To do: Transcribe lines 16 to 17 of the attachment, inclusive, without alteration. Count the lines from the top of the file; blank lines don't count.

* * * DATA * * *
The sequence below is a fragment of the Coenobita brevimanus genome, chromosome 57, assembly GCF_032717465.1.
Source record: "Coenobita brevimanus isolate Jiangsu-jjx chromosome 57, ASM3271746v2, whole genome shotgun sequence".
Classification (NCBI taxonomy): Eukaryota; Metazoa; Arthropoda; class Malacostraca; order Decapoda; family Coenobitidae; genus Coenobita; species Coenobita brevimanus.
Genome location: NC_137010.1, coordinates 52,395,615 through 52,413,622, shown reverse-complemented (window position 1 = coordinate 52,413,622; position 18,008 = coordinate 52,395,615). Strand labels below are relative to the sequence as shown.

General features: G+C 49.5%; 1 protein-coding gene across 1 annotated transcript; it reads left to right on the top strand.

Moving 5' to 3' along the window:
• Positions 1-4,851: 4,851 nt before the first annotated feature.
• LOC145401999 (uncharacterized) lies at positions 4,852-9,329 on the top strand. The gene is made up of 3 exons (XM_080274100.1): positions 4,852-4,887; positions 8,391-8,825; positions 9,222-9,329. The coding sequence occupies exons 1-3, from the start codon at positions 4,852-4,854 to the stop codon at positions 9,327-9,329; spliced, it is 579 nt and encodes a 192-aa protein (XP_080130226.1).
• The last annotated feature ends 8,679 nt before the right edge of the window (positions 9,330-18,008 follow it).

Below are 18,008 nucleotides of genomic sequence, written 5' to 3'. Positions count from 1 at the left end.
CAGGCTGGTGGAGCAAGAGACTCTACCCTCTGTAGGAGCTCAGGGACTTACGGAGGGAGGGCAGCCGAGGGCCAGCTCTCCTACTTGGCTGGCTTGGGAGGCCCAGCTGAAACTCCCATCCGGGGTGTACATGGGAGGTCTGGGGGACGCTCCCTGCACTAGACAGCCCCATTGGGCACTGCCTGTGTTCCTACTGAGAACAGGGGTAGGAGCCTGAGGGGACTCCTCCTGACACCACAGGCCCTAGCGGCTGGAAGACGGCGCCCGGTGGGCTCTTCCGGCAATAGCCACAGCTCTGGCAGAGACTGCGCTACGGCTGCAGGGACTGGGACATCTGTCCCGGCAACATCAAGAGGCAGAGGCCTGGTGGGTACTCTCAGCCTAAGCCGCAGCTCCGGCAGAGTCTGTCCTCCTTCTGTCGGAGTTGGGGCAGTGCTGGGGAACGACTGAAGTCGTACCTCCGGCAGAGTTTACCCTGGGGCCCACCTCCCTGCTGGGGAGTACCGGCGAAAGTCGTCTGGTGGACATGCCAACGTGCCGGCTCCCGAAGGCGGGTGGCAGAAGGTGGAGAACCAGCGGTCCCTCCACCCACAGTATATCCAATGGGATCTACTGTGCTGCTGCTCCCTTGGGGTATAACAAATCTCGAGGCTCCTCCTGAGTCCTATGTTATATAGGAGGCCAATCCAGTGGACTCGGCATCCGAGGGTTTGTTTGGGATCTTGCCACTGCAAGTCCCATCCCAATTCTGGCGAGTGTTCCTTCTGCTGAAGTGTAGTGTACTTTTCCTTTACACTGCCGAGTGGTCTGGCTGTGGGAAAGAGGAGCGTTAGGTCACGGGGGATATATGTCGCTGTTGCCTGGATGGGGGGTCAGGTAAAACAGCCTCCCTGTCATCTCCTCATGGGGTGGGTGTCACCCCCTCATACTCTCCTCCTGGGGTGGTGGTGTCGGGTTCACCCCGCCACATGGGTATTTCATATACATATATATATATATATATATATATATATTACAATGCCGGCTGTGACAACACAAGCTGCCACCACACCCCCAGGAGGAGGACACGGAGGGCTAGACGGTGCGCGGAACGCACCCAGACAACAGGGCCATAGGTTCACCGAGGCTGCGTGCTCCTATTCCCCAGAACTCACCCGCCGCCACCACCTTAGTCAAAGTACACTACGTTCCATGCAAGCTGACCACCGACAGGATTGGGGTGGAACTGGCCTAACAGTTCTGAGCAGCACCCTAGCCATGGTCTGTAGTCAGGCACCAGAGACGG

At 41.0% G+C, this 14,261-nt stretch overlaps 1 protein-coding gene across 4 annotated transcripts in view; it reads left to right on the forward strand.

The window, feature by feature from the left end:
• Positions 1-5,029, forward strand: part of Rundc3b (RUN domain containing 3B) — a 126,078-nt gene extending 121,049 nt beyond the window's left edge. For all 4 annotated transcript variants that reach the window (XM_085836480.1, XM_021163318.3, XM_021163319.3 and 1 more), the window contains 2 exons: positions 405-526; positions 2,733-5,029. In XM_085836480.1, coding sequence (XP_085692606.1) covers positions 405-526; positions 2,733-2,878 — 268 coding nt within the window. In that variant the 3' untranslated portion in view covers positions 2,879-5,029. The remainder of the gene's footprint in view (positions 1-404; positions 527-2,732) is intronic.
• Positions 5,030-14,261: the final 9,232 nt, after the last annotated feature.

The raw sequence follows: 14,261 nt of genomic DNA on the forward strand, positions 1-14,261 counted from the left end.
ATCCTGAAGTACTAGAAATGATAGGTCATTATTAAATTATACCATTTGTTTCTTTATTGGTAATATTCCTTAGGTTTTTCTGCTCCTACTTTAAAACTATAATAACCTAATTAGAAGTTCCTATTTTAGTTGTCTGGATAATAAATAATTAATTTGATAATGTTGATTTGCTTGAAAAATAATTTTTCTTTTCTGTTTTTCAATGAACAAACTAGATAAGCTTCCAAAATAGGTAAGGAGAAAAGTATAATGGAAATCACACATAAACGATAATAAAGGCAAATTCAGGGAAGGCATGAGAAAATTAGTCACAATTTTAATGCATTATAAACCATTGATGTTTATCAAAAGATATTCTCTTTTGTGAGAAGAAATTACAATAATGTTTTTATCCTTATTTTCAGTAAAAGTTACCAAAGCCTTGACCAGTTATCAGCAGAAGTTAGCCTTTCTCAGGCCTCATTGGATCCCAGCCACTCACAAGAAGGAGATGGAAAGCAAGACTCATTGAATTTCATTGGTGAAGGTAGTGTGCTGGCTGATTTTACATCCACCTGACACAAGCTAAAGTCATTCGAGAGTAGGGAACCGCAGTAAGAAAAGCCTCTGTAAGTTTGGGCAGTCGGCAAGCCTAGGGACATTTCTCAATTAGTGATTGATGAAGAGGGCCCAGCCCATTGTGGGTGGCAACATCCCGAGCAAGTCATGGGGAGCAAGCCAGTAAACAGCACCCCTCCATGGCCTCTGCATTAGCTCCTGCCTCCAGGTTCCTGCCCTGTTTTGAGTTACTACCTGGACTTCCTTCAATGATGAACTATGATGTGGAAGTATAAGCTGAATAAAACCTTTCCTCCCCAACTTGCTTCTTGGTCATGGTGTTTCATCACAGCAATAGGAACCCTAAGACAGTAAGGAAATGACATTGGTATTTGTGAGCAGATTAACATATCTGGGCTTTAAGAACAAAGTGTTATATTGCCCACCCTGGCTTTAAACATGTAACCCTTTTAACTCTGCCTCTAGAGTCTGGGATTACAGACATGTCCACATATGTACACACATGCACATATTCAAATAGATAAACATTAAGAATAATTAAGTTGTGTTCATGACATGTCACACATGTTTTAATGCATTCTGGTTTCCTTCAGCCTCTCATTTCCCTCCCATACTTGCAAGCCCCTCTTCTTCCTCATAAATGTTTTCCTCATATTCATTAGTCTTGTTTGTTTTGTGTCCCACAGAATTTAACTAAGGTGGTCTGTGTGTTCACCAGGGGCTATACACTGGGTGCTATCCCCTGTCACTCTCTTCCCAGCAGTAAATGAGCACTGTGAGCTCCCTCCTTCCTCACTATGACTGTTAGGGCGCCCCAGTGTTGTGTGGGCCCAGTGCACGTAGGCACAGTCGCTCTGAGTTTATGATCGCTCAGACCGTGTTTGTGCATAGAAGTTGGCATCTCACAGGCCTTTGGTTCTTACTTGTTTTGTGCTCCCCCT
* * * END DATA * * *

The raw sequence follows: 14,261 nt of genomic DNA on the forward strand, positions 1-14,261 counted from the left end.
ATCCTGAAGTACTAGAAATGATAGGTCATTATTAAATTATACCATTTGTTTCTTTATTGGTAATATTCCTTAGGTTTTTCTGCTCCTACTTTAAAACTATAATAACCTAATTAGAAGTTCCTATTTTAGTTGTCTGGATAATAAATAATTAATTTGATAATGTTGATTTGCTTGAAAAATAATTTTTCTTTTCTGTTTTTCAATGAACAAACTAGATAAGCTTCCAAAATAGGTAAGGAGAAAAGTATAATGGAAATCACACATAAACGATAATAAAGGCAAATTCAGGGAAGGCATGAGAAAATTAGTCACAATTTTAATGCATTATAAACCATTGATGTTTATCAAAAGATATTCTCTTTTGTGAGAAGAAATTACAATAATGTTTTTATCCTTATTTTCAGTAAAAGTTACCAAAGCCTTGACCAGTTATCAGCAGAAGTTAGCCTTTCTCAGGCCTCATTGGATCCCAGCCACTCACAAGAAGGAGATGGAAAGCAAGACTCATTGAATTTCATTGGTGAAGGTAGTGTGCTGGCTGATTTTACATCCACCTGACACAAGCTAAAGTCATTCGAGAGTAGGGAACCGCAGTAAGAAAAGCCTCTGTAAGTTTGGGCAGTCGGCAAGCCTAGGGACATTTCTCAATTAGTGATTGATGAAGAGGGCCCAGCCCATTGTGGGTGGCAACATCCCGAGCAAGTCATGGGGAGCAAGCCAGTAAACAGCACCCCTCCATGGCCTCTGCATTAGCTCCTGCCTCCAGGTTCCTGCCCTGTTTTGAGTTACTACCTGGACTTCCTTCAATGATGAACTATGATGTGGAAGTATAAGCTGAATAAAACCTTTCCTCCCCAACTTGCTTCTTGGTCATGGTGTTTCATCACAGCAATAGGAACCCTAAGACAGTAAGGAAATGACATTGGTATTTGTGAGCAGATTAACATATCTGGGCTTTAAGAACAAAGTGTTATATTGCCCACCCTGGCTTTAAACATGTAACCCTTTTAACTCTGCCTCTAGAGTCTGGGATTACAGACATGTCCACATATGTACACACATGCACATATTCAAATAGATAAACATTAAGAATAATTAAGTTGTGTTCATGACATGTCACACATGTTTTAATGCATTCTGGTTTCCTTCAGCCTCTCATTTCCCTCCCATACTTGCAAGCCCCTCTTCTTCCTCATAAATGTTTTCCTCATATTCATTAGTCTTGTTTGTTTTGTGTCCCACAGAATTTAACTAAGGTGGTCTGTGTGTTCACCAGGGGCTATACACTGGGTGCTATCCCCTGTCACTCTCTTCCCAGCAGTAAATGAGCACTGTGAGCTCCCTCCTTCCTCACTATGACTGTTAGGGCGCCCCAGTGTTGTGTGGGCCCAGTGCACGTAGGCACAGTCGCTCTGAGTTTATGATCGCTCAGACCGTGTTTGTGCATAGAAGTTGGCATCTCACAGGCCTTTGGTTCTTACTTGTTTTGTGCTCCCCCT